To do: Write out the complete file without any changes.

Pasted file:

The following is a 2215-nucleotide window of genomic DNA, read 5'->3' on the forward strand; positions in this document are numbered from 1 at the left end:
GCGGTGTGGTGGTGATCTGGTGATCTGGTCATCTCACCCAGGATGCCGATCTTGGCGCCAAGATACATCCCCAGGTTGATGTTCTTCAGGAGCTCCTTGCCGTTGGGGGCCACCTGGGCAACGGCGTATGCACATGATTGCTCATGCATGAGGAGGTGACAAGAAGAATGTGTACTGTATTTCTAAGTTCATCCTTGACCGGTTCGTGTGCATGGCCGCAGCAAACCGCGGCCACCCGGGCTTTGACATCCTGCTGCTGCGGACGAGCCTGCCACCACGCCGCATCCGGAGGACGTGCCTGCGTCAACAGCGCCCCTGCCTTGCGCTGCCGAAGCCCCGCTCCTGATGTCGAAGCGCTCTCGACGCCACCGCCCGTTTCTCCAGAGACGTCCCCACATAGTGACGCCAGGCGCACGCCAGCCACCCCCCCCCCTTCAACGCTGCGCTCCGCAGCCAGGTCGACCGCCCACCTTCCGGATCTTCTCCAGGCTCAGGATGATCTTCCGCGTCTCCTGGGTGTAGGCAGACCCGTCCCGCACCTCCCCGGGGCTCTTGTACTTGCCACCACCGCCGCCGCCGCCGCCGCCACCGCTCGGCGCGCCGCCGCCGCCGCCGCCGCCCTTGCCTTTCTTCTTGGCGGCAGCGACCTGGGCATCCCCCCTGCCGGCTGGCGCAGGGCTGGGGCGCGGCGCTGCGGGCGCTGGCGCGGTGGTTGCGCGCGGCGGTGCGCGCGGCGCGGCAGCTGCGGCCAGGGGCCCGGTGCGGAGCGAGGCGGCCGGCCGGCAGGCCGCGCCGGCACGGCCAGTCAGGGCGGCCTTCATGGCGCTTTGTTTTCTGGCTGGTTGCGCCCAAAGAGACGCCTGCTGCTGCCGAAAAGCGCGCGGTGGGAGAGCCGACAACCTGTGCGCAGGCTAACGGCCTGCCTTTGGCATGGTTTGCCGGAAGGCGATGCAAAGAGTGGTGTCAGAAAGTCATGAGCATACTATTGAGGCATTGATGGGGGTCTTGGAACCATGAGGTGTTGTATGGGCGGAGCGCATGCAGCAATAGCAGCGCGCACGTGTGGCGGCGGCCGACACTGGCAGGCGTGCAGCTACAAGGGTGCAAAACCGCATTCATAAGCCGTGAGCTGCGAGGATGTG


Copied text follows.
The following is a 2215-nucleotide window of genomic DNA, read 5'->3' on the forward strand; positions in this document are numbered from 1 at the left end:
GCGGTGTGGTGGTGATCTGGTGATCTGGTCATCTCACCCAGGATGCCGATCTTGGCGCCAAGATACATCCCCAGGTTGATGTTCTTCAGGAGCTCCTTGCCGTTGGGGGCCACCTGGGCAACGGCGTATGCACATGATTGCTCATGCATGAGGAGGTGACAAGAAGAATGTGTACTGTATTTCTAAGTTCATCCTTGACCGGTTCGTGTGCATGGCCGCAGCAAACCGCGGCCACCCGGGCTTTGACATCCTGCTGCTGCGGACGAGCCTGCCACCACGCCGCATCCGGAGGACGTGCCTGCGTCAACAGCGCCCCTGCCTTGCGCTGCCGAAGCCCCGCTCCTGATGTCGAAGCGCTCTCGACGCCACCGCCCGTTTCTCCAGAGACGTCCCCACATAGTGACGCCAGGCGCACGCCAGCCACCCCCCCCCCTTCAACGCTGCGCTCCGCAGCCAGGTCGACCGCCCACCTTCCGGATCTTCTCCAGGCTCAGGATGATCTTCCGCGTCTCCTGGGTGTAGGCAGACCCGTCCCGCACCTCCCCGGGGCTCTTGTACTTGCCACCACCGCCGCCGCCGCCGCCGCCACCGCTCGGCGCGCCGCCGCCGCCGCCGCCGCCCTTGCCTTTCTTCTTGGCGGCAGCGACCTGGGCATCCCCCCTGCCGGCTGGCGCAGGGCTGGGGCGCGGCGCTGCGGGCGCTGGCGCGGTGGTTGCGCGCGGCGGTGCGCGCGGCGCGGCAGCTGCGGCCAGGGGCCCGGTGCGGAGCGAGGCGGCCGGCCGGCAGGCCGCGCCGGCACGGCCAGTCAGGGCGGCCTTCATGGCGCTTTGTTTTCTGGCTGGTTGCGCCCAAAGAGACGCCTGCTGCTGCCGAAAAGCGCGCGGTGGGAGAGCCGACAACCTGTGCGCAGGCTAACGGCCTGCCTTTGGCATGGTTTGCCGGAAGGCGATGCAAAGAGTGGTGTCAGAAAGTCATGAGCATACTATTGAGGCATTGATGGGGGTCTTGGAACCATGAGGTGTTGTATGGGCGGAGCGCATGCAGCAATAGCAGCGCGCACGTGTGGCGGCGGCCGACACTGGCAGGCGTGCAGCTACAAGGGTGCAAAACCGCATTCATAAGCCGTGAGCTGCGAGGATGTG